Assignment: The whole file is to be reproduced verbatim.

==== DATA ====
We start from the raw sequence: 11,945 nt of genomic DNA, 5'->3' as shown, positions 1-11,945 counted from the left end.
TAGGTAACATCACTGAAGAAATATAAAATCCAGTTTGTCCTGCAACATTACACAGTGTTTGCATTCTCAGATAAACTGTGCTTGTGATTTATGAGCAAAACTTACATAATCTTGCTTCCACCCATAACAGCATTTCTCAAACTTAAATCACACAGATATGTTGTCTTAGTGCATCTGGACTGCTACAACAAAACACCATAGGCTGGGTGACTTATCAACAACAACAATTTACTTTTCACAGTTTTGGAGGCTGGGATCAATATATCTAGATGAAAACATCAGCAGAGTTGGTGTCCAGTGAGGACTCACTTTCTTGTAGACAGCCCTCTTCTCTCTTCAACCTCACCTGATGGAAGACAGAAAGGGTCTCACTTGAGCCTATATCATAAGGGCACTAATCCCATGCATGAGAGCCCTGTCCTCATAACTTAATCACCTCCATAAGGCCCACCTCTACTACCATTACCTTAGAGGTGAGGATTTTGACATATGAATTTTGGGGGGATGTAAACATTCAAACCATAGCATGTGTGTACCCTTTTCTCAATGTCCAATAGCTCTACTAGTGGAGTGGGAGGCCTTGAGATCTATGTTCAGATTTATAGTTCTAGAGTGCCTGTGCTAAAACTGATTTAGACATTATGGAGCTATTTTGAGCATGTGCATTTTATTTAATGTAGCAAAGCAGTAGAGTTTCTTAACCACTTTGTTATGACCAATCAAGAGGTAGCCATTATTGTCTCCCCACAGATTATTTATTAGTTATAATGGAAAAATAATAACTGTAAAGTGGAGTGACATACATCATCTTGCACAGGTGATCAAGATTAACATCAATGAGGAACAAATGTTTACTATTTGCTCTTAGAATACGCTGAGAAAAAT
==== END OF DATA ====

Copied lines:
We start from the raw sequence: 11,945 nt of genomic DNA, 5'->3' as shown, positions 1-11,945 counted from the left end.
TAGGTAACATCACTGAAGAAATATAAAATCCAGTTTGTCCTGCAACATTACACAGTGTTTGCATTCTCAGATAAACTGTGCTTGTGATTTATGAGCAAAACTTACATAATCTTGCTTCCACCCATAACAGCATTTCTCAAACTTAAATCACACAGATATGTTGTCTTAGTGCATCTGGACTGCTACAACAAAACACCATAGGCTGGGTGACTTATCAACAACAACAATTTACTTTTCACAGTTTTGGAGGCTGGGATCAATATATCTAGATGAAAACATCAGCAGAGTTGGTGTCCAGTGAGGACTCACTTTCTTGTAGACAGCCCTCTTCTCTCTTCAACCTCACCTGATGGAAGACAGAAAGGGTCTCACTTGAGCCTATATCATAAGGGCACTAATCCCATGCATGAGAGCCCTGTCCTCATAACTTAATCACCTCCATAAGGCCCACCTCTACTACCATTACCTTAGAGGTGAGGATTTTGACATATGAATTTTGGGGGGATGTAAACATTCAAACCATAGCATGTGTGTACCCTTTTCTCAATGTCCAATAGCTCTACTAGTGGAGTGGGAGGCCTTGAGATCTATGTTCAGATTTATAGTTCTAGAGTGCCTGTGCTAAAACTGATTTAGACATTATGGAGCTATTTTGAGCATGTGCATTTTATTTAATGTAGCAAAGCAGTAGAGTTTCTTAACCACTTTGTTATGACCAATCAAGAGGTAGCCATTATTGTCTCCCCACAGATTATTTATTAGTTATAATGGAAAAATAATAACTGTAAAGTGGAGTGACATACATCATCTTGCACAGGTGATCAAGATTAACATCAATGAGGAACAAATGTTTACTATTTGCTCTTAGAATACGCTGAGAAAAAT